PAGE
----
A new study of Thailand’s poor and populous northeast hopes to focus the government’s attention on helping a corner of the country that has played an outsized role in the past several years of political turmoil.
Home to nearly a third of Thailand’s 69 million people, most of them farmers, Isan has long lagged behind the rest of the country. Dry and underdeveloped, it has shared in relatively little of the breakneck growth that has transformed Thailand into Southeast Asia’s second largest economy.
A recent survey of northeastern households by the non-government Asia Foundation found that “people in Isan still struggle to make ends meet.” The foundation says narrowing the gap between them and the rest of Thailand is key to a richer and more stable country.
Populous and populist
As Thailand’s most populous region, Isan also has the most eligible voters. And together with the far north it consistently voted in populist governments between 2001 and 2011 led by or linked to telecoms tycoon Thaksin Shinawatra, upending the political control of Thailand’s middle-class, royalist, pro-military elite.
The power struggle has fueled rounds of bloody protest and two military coups unseating first Thaksin and then, in 2014, his sister. A new constitution then drafted by the junta helped return a pro-military government to power after general elections earlier this year, raising fears of more unrest to come.
“Research [has] shown that one of the leading indicators that pushed people toward political turmoil and protest is the fact that they are not satisfied with their economic condition and [the] uneven treatment ... that they receive,” said Rattana Lao, lead author of the foundation’s report, “Thailand’s Inequality: Myths and Reality of Isan.”
“If the income is dispersed more equally among the provinces and people feel satisfied with their living standard, feel ... empowered economically and politically, I think the feeling of being disparaged, the feeling of being uneven would be reduced,” she said.
While ever fewer of Isan’s residents live in poverty, there are still more of them in Isan than in any other part of Thailand, according to government figures. They still earn less on average, and nearly 9 in 10 of them are in debt. And while average household debt in Isan is roughly on par with the national average, it makes up a much larger share of what they earn.
“So the gap has shrunk drastically ... but it still exists and Isan is still poorer than other regions,” Rattana said.
In the foundation’s own survey of Isan households, more of them said their earnings had fallen in recent years than those who said they had risen. More of them also said the economic situation in their neighborhoods was getting worse than those who said it was improving.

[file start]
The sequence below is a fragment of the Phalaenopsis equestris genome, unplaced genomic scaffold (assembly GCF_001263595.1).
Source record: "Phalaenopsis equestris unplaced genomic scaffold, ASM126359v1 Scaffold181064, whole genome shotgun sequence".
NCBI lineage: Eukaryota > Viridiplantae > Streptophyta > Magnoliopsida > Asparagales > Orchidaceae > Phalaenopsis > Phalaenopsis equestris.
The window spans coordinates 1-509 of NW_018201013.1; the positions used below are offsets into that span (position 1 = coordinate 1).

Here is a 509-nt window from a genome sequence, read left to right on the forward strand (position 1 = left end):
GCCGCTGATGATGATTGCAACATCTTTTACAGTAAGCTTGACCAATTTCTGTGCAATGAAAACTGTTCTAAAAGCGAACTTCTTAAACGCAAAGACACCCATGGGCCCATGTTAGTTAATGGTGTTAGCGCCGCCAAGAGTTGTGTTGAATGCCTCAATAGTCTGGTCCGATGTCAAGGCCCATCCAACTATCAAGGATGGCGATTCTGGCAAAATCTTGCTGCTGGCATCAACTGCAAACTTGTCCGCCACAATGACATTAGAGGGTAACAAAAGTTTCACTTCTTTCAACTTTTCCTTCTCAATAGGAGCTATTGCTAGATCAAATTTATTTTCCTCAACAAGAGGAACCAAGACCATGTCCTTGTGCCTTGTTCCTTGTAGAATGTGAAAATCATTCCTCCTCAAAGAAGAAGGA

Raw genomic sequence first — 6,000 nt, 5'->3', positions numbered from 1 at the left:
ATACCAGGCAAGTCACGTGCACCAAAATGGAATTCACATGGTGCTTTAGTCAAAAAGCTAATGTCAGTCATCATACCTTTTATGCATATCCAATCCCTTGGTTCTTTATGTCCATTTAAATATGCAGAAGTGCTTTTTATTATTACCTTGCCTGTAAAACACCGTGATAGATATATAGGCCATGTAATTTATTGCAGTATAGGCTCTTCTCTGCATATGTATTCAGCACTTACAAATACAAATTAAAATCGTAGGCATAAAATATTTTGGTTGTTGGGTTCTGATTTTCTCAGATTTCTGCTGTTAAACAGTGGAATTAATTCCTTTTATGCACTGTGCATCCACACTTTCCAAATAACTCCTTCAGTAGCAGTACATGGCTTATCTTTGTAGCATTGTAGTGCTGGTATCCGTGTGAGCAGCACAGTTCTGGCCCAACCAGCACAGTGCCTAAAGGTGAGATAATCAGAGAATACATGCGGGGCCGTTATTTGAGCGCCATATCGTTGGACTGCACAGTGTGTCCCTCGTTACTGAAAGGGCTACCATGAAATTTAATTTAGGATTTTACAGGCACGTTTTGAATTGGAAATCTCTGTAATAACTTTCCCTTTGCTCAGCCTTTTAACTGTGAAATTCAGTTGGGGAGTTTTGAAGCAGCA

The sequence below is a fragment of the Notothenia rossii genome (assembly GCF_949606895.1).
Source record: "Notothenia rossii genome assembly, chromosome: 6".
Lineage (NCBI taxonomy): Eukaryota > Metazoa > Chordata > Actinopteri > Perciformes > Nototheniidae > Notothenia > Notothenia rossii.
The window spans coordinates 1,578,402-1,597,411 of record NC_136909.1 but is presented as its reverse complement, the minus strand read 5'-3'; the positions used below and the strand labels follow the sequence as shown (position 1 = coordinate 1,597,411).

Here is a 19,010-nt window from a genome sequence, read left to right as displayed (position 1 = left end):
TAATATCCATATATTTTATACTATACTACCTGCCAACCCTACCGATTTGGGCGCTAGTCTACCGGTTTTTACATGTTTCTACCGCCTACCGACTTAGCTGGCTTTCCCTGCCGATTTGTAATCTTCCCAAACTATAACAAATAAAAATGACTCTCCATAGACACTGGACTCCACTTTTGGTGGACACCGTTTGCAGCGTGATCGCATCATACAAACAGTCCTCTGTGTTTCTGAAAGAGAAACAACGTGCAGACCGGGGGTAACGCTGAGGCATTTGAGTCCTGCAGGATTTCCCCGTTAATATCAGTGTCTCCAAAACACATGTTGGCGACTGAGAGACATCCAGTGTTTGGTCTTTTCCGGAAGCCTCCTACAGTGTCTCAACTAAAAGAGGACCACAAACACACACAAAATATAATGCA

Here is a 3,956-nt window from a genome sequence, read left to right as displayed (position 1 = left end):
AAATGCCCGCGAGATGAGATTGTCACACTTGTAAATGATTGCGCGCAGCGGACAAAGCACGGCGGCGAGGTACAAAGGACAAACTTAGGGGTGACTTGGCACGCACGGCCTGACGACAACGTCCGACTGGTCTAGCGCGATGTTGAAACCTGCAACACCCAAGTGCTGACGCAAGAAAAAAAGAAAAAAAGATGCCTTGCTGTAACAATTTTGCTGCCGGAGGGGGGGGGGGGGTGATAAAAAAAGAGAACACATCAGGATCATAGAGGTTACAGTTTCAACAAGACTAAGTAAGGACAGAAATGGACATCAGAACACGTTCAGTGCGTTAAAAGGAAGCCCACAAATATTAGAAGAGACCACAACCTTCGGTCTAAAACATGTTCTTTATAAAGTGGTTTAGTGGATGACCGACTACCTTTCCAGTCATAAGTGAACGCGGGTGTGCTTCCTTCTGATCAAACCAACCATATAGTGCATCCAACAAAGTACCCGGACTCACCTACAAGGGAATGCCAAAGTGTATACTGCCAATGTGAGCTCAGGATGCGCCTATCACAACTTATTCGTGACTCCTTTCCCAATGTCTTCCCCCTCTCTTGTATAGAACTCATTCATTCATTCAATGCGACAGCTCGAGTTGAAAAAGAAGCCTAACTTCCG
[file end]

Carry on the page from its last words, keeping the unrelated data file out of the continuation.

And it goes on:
But the survey also found that Thailand’s northeasterners, prone to migrate for work, would prefer to stay put and that a large majority would welcome the arrival of more industry.
“Look at Isan as an avenue for investment, look at Isan as an avenue for more ... agricultural and industrial opportunity, because there is a sentiment that Isan people want to remain closer to home,” Rattana said. “So if there is a demand to be in Isan, jobs should be there.”
Work on education
She suggested the government also focus on raising the quality of education in Isan to help locals fill those jobs and on improving the delivery of public services and benefits. The foundation says its survey shows that locals are keen judges of the government welfare schemes they rely on and astute voters, puncturing the stereotypes of them as dim and docile.
Rattana said the foundation showed its findings to the National Economic and Social Development Council, which advises the prime minister and his Cabinet on social and economic policy.
Wilailak Maiwong, a policy analyst with the council, declined to comment on Isan’s role in Thailand’s political turmoil.
She said successive governments have tried to attract more industry to Isan but stumbled for lack of water, electricity and other infrastructure. And even when that infrastructure comes, she conceded, it can leave locals behind, citing a new rail line through Isan linking Bangkok to the Lao border in a bid to grow trade with China.
“I think many investors get benefit from this. But if you ask me in terms of people, I don’t think they will get the benefit or advantage from this infrastructure too much,” she said.
In an interview with the Bangkok Post in January, the development council’s secretary general, Thosaporn Sirisamphand, said the junta had taken many steps to tackle inequality nationwide and just set up a bespoke office for the very purpose.
But Titipol Phakdeewanich, dean of the political science faculty at Isan’s Ubon Ratchathani University, said little would change in Isan or Thai politics until the country’s elite learned to respect the region’s voters.
“It’s part of the political conflict in Thailand, when they try to eliminate the underprivileged group by claiming they are not entitled to vote, or try not to include them in the political process,” he said.
“If the Thai elite and middle class change their perception, I believe that this would be one of the main things that can help to reduce tensions between ... the people and the state.”